Women in Kenya are most affected by obesity due to pregnancy and slowing metabolism as they grow older, a new report shows.
The Global Nutrition Report (GNR) 2016 released last week says that the level of obesity in Kenya is currently approaching 50 per cent among women residing in urban areas, aged between 19 and 49.
The same scenario is facing other African countries such as Ghana, Mauritania, Niger, Sierra Leone, Tanzania and Zimbabwe.
“In Kenya, approximately one in two women living in urban areas and one in four living in rural areas is overweight or obese, as are approximately 15 per cent of adolescent girls (ages 15-18) living in urban areas and eight per cent living in rural areas,” the report said.
Children have not been left behind, with five per cent of those below the age of five affected too.
Another study, Non Communicable Diseases Step survey released last year, indicated that 27 per cent of Kenyans are either overweight or obese with the percentage being significantly higher in women than men.
Gladys Mugambi, head of nutrition and dietetics at the Ministry of Health, told the Business Daily that women in Kenya are the most affected by obesity because of their advancing age, which slows down the metabolic rate, and the weight gained during and after pregnancy.
“Most women gaining weight during pregnancy is due to uncontrolled cravings and the belief that they are eating for two — where they end up eating more than they should.
“After birth they again pile more weight because of overeating in the belief that they are doing so to produce ‘enough’ breast milk for the nursing baby,” she said adding that women’s greatest problem is their choice of food where they eat a lot of sugar, fats and carbohydrates.
The GNR report says obesity and overweight levels are increasing in both rich and poor countries, affecting two billion people globally.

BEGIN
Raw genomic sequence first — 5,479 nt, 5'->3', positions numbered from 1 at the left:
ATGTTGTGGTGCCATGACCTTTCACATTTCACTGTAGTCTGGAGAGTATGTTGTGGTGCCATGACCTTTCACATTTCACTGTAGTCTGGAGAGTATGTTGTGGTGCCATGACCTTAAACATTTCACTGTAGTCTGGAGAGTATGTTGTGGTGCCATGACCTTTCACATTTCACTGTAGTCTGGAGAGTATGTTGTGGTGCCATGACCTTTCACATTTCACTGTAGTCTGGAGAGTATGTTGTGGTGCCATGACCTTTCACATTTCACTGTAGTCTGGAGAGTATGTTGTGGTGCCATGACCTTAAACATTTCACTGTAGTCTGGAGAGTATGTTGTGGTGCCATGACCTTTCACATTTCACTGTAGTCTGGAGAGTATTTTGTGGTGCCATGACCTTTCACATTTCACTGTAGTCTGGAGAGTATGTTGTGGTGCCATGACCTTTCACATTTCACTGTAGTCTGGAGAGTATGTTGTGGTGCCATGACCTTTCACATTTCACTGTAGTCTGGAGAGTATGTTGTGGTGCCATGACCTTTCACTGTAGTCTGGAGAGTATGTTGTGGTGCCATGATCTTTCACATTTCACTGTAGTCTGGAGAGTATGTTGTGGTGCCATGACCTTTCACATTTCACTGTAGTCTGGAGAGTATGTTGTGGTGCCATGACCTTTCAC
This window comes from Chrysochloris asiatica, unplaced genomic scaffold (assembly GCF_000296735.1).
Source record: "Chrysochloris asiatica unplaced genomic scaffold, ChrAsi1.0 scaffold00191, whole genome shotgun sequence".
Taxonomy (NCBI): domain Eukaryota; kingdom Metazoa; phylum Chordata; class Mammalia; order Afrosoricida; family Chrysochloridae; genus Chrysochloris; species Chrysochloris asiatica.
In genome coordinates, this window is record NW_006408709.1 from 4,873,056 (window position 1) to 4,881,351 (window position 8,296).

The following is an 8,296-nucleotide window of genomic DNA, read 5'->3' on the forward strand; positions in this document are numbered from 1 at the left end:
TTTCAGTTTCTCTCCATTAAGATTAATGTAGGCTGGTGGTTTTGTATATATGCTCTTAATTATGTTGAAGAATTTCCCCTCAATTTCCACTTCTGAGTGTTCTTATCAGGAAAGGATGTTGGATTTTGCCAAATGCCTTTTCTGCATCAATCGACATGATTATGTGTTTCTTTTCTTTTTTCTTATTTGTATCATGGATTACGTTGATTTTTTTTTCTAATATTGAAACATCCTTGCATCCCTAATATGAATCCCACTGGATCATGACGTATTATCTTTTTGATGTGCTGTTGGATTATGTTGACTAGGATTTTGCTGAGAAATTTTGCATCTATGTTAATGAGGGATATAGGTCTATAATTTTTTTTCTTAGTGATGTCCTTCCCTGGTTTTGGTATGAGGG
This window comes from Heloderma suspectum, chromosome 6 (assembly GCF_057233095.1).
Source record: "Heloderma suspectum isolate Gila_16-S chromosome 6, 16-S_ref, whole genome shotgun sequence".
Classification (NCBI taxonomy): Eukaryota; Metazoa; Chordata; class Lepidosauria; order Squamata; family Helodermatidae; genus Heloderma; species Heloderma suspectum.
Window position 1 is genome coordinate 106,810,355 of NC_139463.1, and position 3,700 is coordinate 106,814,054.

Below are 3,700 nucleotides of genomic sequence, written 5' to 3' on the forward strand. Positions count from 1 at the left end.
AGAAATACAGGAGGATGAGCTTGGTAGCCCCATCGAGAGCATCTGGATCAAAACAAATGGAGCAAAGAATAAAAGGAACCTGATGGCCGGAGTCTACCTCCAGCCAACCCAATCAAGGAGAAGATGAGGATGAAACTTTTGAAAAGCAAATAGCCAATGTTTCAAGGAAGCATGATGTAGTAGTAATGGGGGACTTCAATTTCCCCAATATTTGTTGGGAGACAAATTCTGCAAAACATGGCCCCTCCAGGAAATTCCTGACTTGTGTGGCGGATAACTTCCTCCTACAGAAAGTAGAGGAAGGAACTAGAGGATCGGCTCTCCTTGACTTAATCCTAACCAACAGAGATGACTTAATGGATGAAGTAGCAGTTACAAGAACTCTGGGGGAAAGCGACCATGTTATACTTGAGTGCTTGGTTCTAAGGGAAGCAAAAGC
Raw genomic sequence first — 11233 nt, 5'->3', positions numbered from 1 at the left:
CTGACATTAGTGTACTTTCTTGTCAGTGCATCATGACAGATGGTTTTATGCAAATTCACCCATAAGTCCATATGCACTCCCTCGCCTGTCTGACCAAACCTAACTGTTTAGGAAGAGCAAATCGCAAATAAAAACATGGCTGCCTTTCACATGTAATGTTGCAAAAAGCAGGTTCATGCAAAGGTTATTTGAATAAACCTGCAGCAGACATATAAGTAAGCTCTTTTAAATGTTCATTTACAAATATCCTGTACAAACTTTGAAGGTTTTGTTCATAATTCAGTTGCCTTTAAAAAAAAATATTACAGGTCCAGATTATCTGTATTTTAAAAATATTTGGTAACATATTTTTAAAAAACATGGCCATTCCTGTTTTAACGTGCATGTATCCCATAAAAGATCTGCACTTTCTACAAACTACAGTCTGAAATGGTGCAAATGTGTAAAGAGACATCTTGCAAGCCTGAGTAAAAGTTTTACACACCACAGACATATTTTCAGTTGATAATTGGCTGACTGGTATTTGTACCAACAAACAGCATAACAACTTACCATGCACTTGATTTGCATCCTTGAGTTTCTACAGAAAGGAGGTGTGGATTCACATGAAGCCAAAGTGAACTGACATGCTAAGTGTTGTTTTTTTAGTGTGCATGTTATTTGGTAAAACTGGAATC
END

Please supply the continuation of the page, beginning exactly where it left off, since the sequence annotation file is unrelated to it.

Obesity is the country’s latest headache with health experts now worried that if not addressed immediately, the epidemic (as the report declared it) is likely to grow to unmanageable levels and strain an already fragile health system.
The findings, experts say, have largely been contributed to by lifestyle change that the country has undergone over the past few years.
The growth of the middle class with more disposable income and Kenyans’ growing appetite for fast foods served by international restaurants in the country is seen as one of the major contributors.
Over the past five years big players in the fast food industry such as South African seafood chain Ocean Basket, US fast-food giant KFC, Sandwich chain Subway, ice cream seller Cold Stone Creamery, Japanese firm Toridoll and Domino’s Pizza have opened stores in Kenya.
“The local environment has also changed, and there are more fast food joints than ever before, people are slowly adopting the western style of eating, there are more hotels serving exotic foods and Kenyans want to experiment. These hotels are serving portions that are beyond what people require because they lack information on the right portions,” says Ms Mugambi.
Increasing incidence of obesity has also led to a rise in non-communicable diseases (NCDs) that currently account for 27 per cent of deaths of people aged between 30 and 70 in Kenya, the report added.
The report shows that the lifestyle diseases are taking a considerable proportion of the budget set aside for healthcare in Kenya.
The economic costs of these nutrition-related NCDs are high and obesity treatment alone consumes two to 20 per cent of healthcare expenses. Despite significant economic burden, the report said that there is little published information about the financing directed to prevent and control nutrition-related NCDs.
In the National Nutrition Action plan (2012-2017) Kenya outlines activities of dealing with the growing levels of obesity and overweight and in preventing, managing, and controlling nutrition-related NCDs such as scaling up measurement of body mass index and waist circumference as well as improving nutrition in schools.
However, Health secretary Cleopa Mailu says funding remains the greatest setback in war on NCDs.
“While Kenya has made tremendous steps in ensuring that nutrition security is realised the country still faces a number of challenges at county level that include insufficient resources, limited high level engagement for nutrition and inadequate nutrition staff in some counties,” he says.